RJ Comer – Nightly Suicide
Formerly the front man of the Dance Hall Pimps, RJ Comer redefines his musical style with a stripped down version of Americana Rock. RJ released his new single “Nightly Suicide” on February 26th with an accompanying music video due out March 7th. This is first single off of his upcoming EP also named, Nightly Suicide and will be released on March 25th. The metaphorical title track is RJ’s homage to Charles Bukowski—the poet laureate of barflies. The song also illustrates RJ’s early life, which he describes as “a lot of heavy drinking and nightly self-destruction.” Comer’s gritty, soulful vocals and dark riffs authentically convey the stark and sometimes surreal lyrics and imagery of the song.
The music video is inspired by Bukowski’s screenplay Barfly. Marcos Tinez plays the younger RJ, a lonesome alcoholic who is wearing the identical hat RJ is wearing in other clips of the music video to connect past and present. Directed by Guillermo Rodriguez, “Nightly Suicide” was filmed in Granada, Spain and at Los Angeles’s legendary music venue, The Mint. The soon-to-be released EP Nightly Suicide will be available for presale on March 11th. Get the pre-sale once you have this video because it will entice you for the rest, as it does myself. Nightly Suicide video is a real pleaser, so the EP promises to bring wonders. This is such a good tune it should be the lead-off single for an entire album. But that could mean every track on the EP will suffice, if it’s anything like this. Not being familiar with RJ Comer I can still say that, and will make myself familiar after enjoying this promo piece to warm up for it. No stops were pulled in making this right. From the storyline of the song to the well-engineered and acted video. The track begins with some cool guitar and goes onto tell the story of one Charles Bukowski’s alcoholic rumblings, met by that of RJ Comers own demons of the same disorder. It’s hard to distinguish the two, so the video would just have it appear to be about RJ himself. But read his bio and the track’s lyrics and you know he’s just reflecting the same issues and coming face to face with them. It’s well explained in the song, if simplified to a degree. But it also helps to have a well-acted out video to drive the message home, which it does, all the way. And by the time it’s over, if you listen as much as you watch, you get an evenly sliced package of entertainment.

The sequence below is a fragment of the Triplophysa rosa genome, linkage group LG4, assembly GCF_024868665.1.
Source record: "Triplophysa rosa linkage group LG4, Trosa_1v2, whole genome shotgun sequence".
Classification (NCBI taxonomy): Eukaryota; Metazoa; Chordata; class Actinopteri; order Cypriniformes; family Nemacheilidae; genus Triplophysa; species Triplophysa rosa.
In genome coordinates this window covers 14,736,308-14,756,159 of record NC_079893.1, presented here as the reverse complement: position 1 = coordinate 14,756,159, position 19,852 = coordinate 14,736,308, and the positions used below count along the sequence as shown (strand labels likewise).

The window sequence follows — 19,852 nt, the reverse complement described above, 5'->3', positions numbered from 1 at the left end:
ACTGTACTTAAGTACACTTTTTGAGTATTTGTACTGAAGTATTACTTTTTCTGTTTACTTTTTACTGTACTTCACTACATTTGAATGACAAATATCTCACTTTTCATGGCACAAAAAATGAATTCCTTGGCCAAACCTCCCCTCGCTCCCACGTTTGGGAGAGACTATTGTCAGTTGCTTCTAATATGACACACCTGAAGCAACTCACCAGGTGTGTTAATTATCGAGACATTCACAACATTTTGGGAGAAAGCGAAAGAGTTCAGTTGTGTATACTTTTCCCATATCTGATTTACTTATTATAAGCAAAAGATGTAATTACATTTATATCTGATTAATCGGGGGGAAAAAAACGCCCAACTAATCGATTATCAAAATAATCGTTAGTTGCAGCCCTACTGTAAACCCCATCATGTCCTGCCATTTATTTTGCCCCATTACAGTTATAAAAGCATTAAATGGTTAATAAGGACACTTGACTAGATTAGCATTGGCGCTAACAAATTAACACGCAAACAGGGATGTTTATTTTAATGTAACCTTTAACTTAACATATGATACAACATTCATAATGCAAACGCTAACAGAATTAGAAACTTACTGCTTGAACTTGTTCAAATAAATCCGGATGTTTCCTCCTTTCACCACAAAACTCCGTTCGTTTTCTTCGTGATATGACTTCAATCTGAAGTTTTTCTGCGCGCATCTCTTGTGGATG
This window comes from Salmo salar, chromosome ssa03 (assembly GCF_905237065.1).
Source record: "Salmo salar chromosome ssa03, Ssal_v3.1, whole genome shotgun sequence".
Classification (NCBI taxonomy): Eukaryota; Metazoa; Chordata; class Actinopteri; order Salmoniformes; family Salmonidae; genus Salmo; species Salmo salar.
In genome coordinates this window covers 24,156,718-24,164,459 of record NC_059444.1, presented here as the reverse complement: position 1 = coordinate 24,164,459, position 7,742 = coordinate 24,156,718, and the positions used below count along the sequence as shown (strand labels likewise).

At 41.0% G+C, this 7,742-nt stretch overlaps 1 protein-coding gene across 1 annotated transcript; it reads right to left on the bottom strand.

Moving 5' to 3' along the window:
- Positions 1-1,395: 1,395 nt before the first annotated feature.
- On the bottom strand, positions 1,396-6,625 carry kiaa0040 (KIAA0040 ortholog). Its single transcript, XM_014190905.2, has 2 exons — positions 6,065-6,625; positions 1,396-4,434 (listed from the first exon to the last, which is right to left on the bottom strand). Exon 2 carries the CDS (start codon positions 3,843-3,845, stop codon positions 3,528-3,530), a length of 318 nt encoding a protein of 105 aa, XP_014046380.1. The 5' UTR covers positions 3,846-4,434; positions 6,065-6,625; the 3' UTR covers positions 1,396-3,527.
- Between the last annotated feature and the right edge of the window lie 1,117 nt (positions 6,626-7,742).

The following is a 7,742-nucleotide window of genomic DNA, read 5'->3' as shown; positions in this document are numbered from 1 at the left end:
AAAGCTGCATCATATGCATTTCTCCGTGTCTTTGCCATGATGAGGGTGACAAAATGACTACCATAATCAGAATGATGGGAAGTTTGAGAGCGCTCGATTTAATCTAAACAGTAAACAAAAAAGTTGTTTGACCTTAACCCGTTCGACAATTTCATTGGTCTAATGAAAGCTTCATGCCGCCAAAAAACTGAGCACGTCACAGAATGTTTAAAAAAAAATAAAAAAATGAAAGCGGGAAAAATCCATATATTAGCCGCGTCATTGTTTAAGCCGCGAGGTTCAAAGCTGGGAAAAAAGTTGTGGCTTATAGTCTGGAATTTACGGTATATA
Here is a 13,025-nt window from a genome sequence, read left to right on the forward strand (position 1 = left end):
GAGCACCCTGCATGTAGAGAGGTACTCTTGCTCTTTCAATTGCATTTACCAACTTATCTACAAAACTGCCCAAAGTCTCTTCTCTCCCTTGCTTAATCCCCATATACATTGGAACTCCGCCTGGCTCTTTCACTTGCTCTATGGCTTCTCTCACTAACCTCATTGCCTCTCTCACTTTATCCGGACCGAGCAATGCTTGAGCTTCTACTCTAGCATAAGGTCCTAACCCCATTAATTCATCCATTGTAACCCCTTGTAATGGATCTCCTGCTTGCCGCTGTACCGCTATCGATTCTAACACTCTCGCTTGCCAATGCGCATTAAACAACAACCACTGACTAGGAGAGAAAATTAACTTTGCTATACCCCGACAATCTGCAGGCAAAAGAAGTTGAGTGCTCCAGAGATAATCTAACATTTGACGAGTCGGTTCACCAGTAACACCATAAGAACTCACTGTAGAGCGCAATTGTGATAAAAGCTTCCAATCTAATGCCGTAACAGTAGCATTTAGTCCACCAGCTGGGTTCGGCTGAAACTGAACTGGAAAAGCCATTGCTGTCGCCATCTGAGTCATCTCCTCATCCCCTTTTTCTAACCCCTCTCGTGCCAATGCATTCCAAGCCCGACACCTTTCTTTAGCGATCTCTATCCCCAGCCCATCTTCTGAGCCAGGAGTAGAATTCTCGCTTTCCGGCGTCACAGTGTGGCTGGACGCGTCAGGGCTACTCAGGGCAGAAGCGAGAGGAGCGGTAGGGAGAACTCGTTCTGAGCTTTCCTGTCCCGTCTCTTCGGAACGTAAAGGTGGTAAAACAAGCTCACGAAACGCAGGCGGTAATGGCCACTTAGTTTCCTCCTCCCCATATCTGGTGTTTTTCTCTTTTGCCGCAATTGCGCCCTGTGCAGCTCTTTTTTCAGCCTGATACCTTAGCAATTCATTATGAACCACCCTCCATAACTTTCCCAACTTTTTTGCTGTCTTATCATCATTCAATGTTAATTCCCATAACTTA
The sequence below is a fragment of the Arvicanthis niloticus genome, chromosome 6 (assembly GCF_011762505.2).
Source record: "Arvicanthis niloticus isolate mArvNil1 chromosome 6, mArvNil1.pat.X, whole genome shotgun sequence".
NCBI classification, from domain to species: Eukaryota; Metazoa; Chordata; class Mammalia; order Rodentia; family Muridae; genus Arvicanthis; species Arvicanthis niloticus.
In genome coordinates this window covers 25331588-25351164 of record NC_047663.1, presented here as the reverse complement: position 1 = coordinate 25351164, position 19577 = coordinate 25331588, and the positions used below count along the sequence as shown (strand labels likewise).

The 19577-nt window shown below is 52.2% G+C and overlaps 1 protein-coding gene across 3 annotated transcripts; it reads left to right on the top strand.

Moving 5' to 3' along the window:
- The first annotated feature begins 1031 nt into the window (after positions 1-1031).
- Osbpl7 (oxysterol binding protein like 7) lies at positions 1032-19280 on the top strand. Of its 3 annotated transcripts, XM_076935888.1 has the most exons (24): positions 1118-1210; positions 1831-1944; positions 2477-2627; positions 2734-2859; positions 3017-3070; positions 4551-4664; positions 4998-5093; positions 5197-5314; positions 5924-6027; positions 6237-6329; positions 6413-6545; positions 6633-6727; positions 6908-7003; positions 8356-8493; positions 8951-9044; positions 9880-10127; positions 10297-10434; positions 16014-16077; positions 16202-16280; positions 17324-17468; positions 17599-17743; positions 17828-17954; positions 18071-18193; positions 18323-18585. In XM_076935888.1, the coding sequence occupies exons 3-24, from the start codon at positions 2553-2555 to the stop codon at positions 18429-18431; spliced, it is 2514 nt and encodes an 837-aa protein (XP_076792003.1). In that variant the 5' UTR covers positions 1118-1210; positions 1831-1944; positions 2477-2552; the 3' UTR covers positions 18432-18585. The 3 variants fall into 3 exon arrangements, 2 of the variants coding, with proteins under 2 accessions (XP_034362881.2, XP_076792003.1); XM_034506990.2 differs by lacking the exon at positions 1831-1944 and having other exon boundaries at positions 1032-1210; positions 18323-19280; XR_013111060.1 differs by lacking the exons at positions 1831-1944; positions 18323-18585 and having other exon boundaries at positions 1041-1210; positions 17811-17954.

The music does less talking than the lyrics on this track but it’s perfectly enhanced by the slinky playing. RJ seems well at home with this type of music, which includes plenty of blues but goes into territory he’s never been. It happens to rock and swing with just the right elements of the culture in which it is surrounded by, both in the sound and visual aspect that come together in this excellent promotional vehicle. It’s almost blindsiding to me because I haven’t heard RJ Comer and had to pull together some last minute research to find out who he was. There is very comprehensive information provided online to help seek out this title and keep an eye on all future activities. Being the music mecca that it is, I’m sure that is a big plate to start with, so the EP should open up maximum doors in that area. This has more of a world class sound, so it should go beyond any local vortex. Some want to break out as far and wide as possible, and some have all the talent in the world but little ambition to travel. This should reach audiences far and wide either way, and give the artist a market reach somewhere besides the back yard of music town America. From the time the bus pulls by and you’re going from the hotel room to the lounge and everywhere in-between, you miss nothing in this minimalized statement about excess. And you feel for anyone you know who’s dealt with the issues that start out fun but turn into a nightmare. It’s all approached very lighthearted but you feel the heaviness of it all, just the same. By the time you’re used to the song it doesn’t matter who’s more covered, Bukowski or Comer. All that matters is what you get the gist and a warning from both images of men. The whole thing is believable and there is nothing cliché sounding about it. Even if the storyline is a typical one, it’s unique to the artist and his subject, so you have to believe it. But if you didn’t know about it, the song still sticks to your ears like glue. The track is one hundred percent, and the video not far behind. That leaves the forthcoming EP to give even more light on the subject of RJ Comer.